100 Years of Bauhaus

Image: Wassily Kandinsky

2018 is coming to a close and we will soon be at that confusing time when you can’t quite remember what year it is, not to mention the added realisation that partying like it’s 1999 was TWENTY YEARS AGO.

If you’re still with me, have recovered sufficiently from that shock, and have an interest in art and design, 2019 will also mark 100 years of Bauhaus, an anniversary which will be celebrated by galleries and museums around the world.

If you’re unfamiliar with the movement, Bauhaus was a hugely influential modernist art school established by architect Walter Gropius in Weimar, Germany, just after the end of the First World War in 1919.

The concept of the school was to unite the worlds of Fine and Applied Arts and to bring together a community of artists working to claim art back from the conservative and elitist traditional art schools and into contact with everyday life.  The school moved to Dessau in 1925, then onto Berlin in 1932 before it was eventually closed by the Nazis in 1933.

Initially the school and its teachers were highly influenced by a number of art movements including Expressionism, Art Nouveau and Arts and Crafts, with a real focus on building things with your hands.  In 1923 however, Gropius began to shift the focus to a more productivist approach which would allow for a greater influence on industrial design and society.

When you think of Bauhaus you might immediately conjure up images of stark, modernist architecture but the nature of the school meant that it had broad reach across all forms of art and design, thereby producing a huge array of works which, consequently, still have a huge impact on modern society.

Image: Ferm Living and Cloudberry Living

And the most fascinating thing about the Bauhaus legacy to me is the enduring nature of its central ideas across the disciplines of art, architecture and design today.

Classic Bauhaus motifs include those seen in the images above such as abstract blocks of colour, often primary colour, geometric shapes and a spare or rational approach to design.

Such is the impact of the many of the designs that I still remember the first time that I saw (and sat in) a Wassily chair – designed by Marcel Breuer in 1925.  I was in Nice with my husband to be and we were wandering around a gallery lazily, as you do in the days before kids, when wandering aimlessly is still possible.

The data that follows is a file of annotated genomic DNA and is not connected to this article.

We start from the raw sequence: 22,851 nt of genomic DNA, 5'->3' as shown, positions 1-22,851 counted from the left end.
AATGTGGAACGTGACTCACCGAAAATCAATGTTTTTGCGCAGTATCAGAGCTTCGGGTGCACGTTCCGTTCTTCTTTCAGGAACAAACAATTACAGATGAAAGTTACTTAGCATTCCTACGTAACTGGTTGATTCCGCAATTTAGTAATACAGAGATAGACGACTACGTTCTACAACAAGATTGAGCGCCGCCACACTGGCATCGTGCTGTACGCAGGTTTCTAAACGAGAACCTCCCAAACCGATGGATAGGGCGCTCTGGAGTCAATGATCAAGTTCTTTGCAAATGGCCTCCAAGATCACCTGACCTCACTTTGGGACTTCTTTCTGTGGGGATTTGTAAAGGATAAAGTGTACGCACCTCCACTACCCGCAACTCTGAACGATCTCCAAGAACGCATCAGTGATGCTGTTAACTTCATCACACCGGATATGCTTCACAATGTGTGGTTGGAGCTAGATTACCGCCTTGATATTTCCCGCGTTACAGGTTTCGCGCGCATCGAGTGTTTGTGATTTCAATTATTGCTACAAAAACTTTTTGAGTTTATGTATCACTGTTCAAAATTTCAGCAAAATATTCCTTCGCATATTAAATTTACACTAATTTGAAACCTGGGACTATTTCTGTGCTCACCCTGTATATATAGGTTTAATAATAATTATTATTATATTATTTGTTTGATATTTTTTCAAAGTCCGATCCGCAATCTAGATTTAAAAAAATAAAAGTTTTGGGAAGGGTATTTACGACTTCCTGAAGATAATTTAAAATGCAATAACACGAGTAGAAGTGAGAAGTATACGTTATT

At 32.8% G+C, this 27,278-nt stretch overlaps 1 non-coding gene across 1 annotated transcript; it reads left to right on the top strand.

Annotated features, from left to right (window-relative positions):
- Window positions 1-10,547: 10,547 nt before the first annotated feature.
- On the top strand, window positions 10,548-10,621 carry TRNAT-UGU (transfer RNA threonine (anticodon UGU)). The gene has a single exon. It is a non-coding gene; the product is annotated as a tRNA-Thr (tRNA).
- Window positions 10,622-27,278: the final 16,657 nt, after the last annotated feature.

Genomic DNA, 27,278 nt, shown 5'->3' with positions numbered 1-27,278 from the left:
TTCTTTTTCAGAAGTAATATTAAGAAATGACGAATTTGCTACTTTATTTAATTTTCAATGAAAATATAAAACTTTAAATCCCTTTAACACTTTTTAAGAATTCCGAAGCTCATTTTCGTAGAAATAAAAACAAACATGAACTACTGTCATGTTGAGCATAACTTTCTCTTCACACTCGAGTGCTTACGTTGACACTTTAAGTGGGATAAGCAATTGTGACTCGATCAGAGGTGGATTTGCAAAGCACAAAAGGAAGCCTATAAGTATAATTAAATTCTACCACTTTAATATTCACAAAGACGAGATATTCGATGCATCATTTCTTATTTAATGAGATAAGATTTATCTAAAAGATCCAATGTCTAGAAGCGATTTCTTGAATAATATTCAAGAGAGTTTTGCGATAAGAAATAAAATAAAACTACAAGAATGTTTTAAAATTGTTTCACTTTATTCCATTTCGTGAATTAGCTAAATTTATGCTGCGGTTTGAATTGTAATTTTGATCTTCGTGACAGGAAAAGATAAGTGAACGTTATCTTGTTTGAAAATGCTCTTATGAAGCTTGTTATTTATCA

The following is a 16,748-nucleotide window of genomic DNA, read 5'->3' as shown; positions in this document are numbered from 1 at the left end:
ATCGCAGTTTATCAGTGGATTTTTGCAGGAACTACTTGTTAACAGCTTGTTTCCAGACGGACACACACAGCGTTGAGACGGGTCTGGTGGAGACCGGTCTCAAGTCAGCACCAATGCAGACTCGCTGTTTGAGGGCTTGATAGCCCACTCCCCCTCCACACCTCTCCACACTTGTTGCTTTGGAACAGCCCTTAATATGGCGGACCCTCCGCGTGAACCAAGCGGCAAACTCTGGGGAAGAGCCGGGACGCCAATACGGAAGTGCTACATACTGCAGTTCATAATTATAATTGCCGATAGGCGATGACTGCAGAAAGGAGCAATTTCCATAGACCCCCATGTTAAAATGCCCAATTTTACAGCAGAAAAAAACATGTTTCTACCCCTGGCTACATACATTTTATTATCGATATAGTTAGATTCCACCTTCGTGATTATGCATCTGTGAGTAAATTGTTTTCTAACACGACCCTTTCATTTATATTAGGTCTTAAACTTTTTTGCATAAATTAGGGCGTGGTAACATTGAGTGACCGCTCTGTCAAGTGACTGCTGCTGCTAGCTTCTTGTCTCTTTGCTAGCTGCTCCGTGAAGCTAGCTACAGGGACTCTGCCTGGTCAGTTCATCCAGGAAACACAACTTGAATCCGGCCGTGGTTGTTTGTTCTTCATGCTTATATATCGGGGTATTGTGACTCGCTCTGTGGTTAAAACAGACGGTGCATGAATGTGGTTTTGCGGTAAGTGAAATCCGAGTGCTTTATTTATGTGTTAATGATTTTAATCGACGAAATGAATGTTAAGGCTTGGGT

I remember very little about anything else in the building but the Wassily chair had such an immediate impact on me that the experience of seeing it still sticks with me today.  Despite being a ripe old 93 years old – and the first chair to use tubular steel in a domestic setting something which seems ubiquitous today – it still feels fresh and relevant and I vowed that it would one day be mine!

In fact, you can still buy the Wassily chair as Knoll acquired the rights to the design and still manufacture it today.

Image: The Wassily Chair, The Conran Shop

Along with Gropius and Breuer, the school benefited from a line up of teachers whose names remain familiar including Wassily Kandinsky, Paul Klee and Mies van der Rohe.  As well as his memorable work as an Architect, including the National Gallery in Berlin, van der Rohe was also responsible for the design of a chair which has achieved iconic status.

The MR side chair was first created in 1927 and its design was thought to be derived from 19th century iron rocking chairs.  With its steel frame it is reminiscent of Breuer’s design but its simpler form lead some to suggest that it is more enduring still than its more famous counterpart.

Image: The MR Chair, Skandium

Looking at furniture, accessories and home furnishings today it is easy to see the enduring themes of Bauhaus repeated again and again in modern design.  The once revolutionary designs have become so familiar to us today that we hardly notice them which, when you consider how quickly trends come and go in the modern world, is a true testament to how forward thinking Bauhaus proponents were and what skill they had for repeatedly articulating forms that were the height of taste and sophistication.

Image: Freya Lounge Chair, Cult Furniture

If you want to bring a taste of Bauhaus into your home, a chair is a fantastic place to start with my own recent Cult Furniture Freya Lounge Armchair representing a good example of a modern twist on the steel tubular design which is so reminiscent of the era.

Image: Freya Lounge Chair, Lived In 365

Geometric motifs, which remain so popular today are also a great way to play homage to the movement.  Dowsing and Reynolds offer the Bauhaus range of knobs below and the trend for the upcycling of midcentury furniture with geometric design is brilliant way to bring Bauhaus colour and shape into your home.

Image: Bauhaus Knobs at Dowsing and Reynolds

Whilst I’m anxious not to wish away the end of 2018 – I do bloomin’ love Christmas after all – 2019 will be a fascinating year for design as a host of galleries and museums worldwide celebrate a century of Bauhaus.  Expect to see its influence expressed even more freely across a whole range of disciplines as we pay homage to a movement which changed the direction of modern design.